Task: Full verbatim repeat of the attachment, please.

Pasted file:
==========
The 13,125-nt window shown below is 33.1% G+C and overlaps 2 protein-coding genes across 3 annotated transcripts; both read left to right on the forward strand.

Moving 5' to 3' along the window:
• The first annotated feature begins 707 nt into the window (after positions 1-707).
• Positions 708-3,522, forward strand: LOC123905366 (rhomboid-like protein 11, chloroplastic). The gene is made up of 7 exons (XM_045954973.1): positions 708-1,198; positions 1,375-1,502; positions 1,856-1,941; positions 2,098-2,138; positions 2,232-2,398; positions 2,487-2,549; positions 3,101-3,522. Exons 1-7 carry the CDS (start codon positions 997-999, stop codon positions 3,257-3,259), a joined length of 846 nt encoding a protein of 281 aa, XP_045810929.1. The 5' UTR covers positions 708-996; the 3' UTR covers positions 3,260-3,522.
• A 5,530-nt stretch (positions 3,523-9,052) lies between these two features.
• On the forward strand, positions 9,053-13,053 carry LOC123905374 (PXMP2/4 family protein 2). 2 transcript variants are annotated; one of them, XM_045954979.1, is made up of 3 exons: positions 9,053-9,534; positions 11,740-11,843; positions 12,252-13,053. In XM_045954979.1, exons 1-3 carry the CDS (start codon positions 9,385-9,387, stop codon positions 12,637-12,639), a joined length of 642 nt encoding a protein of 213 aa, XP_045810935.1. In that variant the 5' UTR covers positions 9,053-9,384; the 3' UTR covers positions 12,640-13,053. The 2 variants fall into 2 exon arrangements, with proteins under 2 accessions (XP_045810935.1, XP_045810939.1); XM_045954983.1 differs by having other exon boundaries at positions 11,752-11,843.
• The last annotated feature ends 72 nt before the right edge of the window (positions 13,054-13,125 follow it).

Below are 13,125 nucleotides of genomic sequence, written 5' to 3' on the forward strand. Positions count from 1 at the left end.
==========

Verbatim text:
The 13,125-nt window shown below is 33.1% G+C and overlaps 2 protein-coding genes across 3 annotated transcripts; both read left to right on the forward strand.

Moving 5' to 3' along the window:
• The first annotated feature begins 707 nt into the window (after positions 1-707).
• Positions 708-3,522, forward strand: LOC123905366 (rhomboid-like protein 11, chloroplastic). The gene is made up of 7 exons (XM_045954973.1): positions 708-1,198; positions 1,375-1,502; positions 1,856-1,941; positions 2,098-2,138; positions 2,232-2,398; positions 2,487-2,549; positions 3,101-3,522. Exons 1-7 carry the CDS (start codon positions 997-999, stop codon positions 3,257-3,259), a joined length of 846 nt encoding a protein of 281 aa, XP_045810929.1. The 5' UTR covers positions 708-996; the 3' UTR covers positions 3,260-3,522.
• A 5,530-nt stretch (positions 3,523-9,052) lies between these two features.
• On the forward strand, positions 9,053-13,053 carry LOC123905374 (PXMP2/4 family protein 2). 2 transcript variants are annotated; one of them, XM_045954979.1, is made up of 3 exons: positions 9,053-9,534; positions 11,740-11,843; positions 12,252-13,053. In XM_045954979.1, exons 1-3 carry the CDS (start codon positions 9,385-9,387, stop codon positions 12,637-12,639), a joined length of 642 nt encoding a protein of 213 aa, XP_045810935.1. In that variant the 5' UTR covers positions 9,053-9,384; the 3' UTR covers positions 12,640-13,053. The 2 variants fall into 2 exon arrangements, with proteins under 2 accessions (XP_045810935.1, XP_045810939.1); XM_045954983.1 differs by having other exon boundaries at positions 11,752-11,843.
• The last annotated feature ends 72 nt before the right edge of the window (positions 13,054-13,125 follow it).

Below are 13,125 nucleotides of genomic sequence, written 5' to 3' on the forward strand. Positions count from 1 at the left end.